Cells were resuspended in 4 times the volume of the pellet in NE buffer A (10 mM HEPES pH 7.9, 10 mM KCl, 1.5 mM MgCl2 with protease inhibitors) after cold PBS wash, and incubated on ice for 1 hour, and then transfer to precold douncer and homogenize with 25 strokes. Homogenized samples were transferred to eppendorf tubes and span at 2000 rpm for 5 mins at 4°C. Aspirate supernatant and resuspend the pellet in 2 times the volume of NE Buffer B (20 mM HEPES pH 7.9, 10% glycerol, 420 mM NaCl, 1.5 mM MgCl2, 0.2 mM EDTA with protease inhibitors). Incubate on ice for 30 mins and Centrifuge at 13000 rpm for 20 mins at 4°C. The supernatants were transferred to fresh eppendorf tube and add an equal volume of NE Buffer C (20 mM HEPES pH 7.9, 30% glycerol, 1.5 mM MgCl2, 0.2 mM EDTA with protease inhibitors). Aliquot and snap freeze samples at −80°C before use.
In vitro DNA binding affinity assay of HIF-1α complex
Two complementary 5′-biotinylated oligonucleotides with or without HIF-1α-binding site (wt: 5′-GGATTCCAAACGTGCCCAGCG GT-3′; mut: 5′-GGATTCCAATTAATCCCAGCGGT-3′ underline indicates HIF-1α-binding site) were annealed to be double strands DNA and coupled to streptavidin-conjugated agarose beads. Per sample, 3 µg of biotinylated oligonucleotide was incubated with 40 ul of 50% streptavidin–conjugated agarose bead slurry (Thermo scientific) in a total volume of 100 ul of a lysis buffer comprised of 50 mM Tris-HCl, pH 8.0, 15 mM NaCl, 0.1 mM EDTA, 10% glycerol, 10 mM N-ethylmaleimide (NEM), 1 mM PMSF, 1 mM DTT, 1 µg/ml aprotonin, 1 µg/ml leupeptin, 1 µg/ml pepstatin for 2 h at 4C. Cell nuclear extracts (400 µg) was incubated with 40 µl of DNA-coupled Agarose beads in lysis buffer at a total volume of 500 µl for 3 hr at 4C. The precipitated complexes were washed three times with lysis buffer. Purified DNA-binding proteins were boiled in SDS sample buffer and analyzed by SDS-PAGE and immunoblotting. Equally 5% input amount of biotinylated DNA oligonucleotide were verified by dot blot.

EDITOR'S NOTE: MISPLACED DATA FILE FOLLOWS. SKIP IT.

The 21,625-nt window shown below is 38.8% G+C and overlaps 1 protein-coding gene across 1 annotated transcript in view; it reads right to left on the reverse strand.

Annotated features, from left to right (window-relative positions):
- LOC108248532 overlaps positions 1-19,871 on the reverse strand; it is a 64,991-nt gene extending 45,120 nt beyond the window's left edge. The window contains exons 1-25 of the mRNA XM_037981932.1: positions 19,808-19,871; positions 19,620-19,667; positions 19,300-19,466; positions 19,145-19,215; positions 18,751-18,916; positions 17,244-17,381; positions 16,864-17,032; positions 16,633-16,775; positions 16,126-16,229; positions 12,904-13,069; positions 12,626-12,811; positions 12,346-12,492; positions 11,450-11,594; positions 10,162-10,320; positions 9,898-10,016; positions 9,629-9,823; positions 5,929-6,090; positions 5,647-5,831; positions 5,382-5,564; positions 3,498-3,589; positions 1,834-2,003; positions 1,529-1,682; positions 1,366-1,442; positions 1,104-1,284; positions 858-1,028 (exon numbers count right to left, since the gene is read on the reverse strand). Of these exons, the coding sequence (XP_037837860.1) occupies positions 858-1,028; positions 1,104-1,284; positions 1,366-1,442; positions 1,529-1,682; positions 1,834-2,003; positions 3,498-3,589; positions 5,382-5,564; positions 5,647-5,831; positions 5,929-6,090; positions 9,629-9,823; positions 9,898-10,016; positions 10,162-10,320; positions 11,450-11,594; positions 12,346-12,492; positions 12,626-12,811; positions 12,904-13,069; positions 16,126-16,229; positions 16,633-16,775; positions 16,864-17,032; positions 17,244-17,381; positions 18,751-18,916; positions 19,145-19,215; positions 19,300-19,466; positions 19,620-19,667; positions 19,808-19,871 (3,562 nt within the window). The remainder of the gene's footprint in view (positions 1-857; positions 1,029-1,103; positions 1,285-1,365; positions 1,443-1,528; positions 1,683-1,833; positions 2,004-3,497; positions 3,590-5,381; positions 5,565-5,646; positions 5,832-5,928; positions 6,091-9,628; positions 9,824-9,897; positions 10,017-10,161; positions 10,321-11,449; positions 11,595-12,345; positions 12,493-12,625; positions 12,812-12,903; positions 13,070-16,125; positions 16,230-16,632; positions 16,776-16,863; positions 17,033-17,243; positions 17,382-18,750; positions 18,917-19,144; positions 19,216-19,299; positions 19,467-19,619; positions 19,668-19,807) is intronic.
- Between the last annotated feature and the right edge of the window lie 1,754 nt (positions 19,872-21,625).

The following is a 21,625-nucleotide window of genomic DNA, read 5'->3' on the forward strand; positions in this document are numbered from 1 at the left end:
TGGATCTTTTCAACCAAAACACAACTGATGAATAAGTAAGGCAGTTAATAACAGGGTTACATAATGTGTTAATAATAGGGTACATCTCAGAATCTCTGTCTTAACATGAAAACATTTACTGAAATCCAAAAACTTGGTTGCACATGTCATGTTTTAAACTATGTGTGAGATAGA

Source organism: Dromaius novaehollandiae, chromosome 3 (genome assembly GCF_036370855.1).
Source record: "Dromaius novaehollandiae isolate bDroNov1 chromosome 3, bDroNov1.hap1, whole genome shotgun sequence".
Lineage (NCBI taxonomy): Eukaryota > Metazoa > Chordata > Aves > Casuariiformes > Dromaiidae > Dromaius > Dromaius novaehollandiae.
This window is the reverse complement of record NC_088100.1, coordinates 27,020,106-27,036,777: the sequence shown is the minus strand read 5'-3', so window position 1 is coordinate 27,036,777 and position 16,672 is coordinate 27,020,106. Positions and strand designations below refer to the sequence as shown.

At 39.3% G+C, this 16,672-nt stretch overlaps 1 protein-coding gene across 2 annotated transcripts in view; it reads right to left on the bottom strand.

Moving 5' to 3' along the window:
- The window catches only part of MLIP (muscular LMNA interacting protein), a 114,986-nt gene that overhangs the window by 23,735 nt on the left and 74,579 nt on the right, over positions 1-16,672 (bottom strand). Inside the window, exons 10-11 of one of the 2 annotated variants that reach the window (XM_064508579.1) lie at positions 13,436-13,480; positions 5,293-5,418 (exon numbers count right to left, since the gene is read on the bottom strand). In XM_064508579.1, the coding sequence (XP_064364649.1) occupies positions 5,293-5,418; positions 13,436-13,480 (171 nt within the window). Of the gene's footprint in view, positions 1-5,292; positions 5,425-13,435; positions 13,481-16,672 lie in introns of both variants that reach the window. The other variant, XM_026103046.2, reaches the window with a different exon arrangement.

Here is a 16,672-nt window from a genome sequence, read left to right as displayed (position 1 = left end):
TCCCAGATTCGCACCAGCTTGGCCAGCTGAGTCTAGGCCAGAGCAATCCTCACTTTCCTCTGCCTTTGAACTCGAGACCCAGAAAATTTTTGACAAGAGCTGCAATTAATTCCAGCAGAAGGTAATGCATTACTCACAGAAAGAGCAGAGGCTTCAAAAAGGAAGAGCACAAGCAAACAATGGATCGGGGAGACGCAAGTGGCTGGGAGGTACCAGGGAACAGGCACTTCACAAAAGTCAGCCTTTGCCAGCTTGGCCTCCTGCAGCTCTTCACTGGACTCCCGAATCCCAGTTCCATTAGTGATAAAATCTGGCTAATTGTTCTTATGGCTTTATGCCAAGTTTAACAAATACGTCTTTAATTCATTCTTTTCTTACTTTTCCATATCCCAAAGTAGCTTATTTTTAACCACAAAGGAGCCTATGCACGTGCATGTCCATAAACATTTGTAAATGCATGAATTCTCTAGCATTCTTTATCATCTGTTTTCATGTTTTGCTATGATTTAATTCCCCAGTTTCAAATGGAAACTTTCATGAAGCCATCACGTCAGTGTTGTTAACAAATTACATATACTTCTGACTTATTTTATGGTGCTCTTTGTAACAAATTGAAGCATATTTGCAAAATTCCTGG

Luciferase reporter plasmid pRta-luc (pGL2 containing full length (1–3087) Rta promoter) was used to detect the effect of SUMO-interacting domain of LANA on viral gene expression. The luciferase reporter assays were performed as described previously . TK promoter driven Renilla luciferase was used as control to normalize the transfection efficiency.
Extraction and quantitation of KSHV episome DNA
Total DNA was extracted by lysing buffer (10 mM Tris-HCl pH 8.0, 150 mM NaCl, 10 mM EDTA, 1% SDS) followed by proteinase K digestion. Relative numbers of KSHV episomal copies were calculated by quantitative PCR (qPCR) amplification of the terminal repeats (TR) (primers see supplementary Table S2) as previously described . For extracellular viral DNA, the viral particles were obtained by following the protocol for the virion purification. Bac36 DNA was used to the standards control.
KSHV virion purification
The equal input amount of PEL cells were subjected to induction for KSHV reactivation. After induction, the supernatant of culture medium was collected and filtered through 0.45 µm filter, and viral particles were spun down at 25,000 rpm for 2 h, at 4°C. The concentrated virus was collected and used for viral DNA quantitation.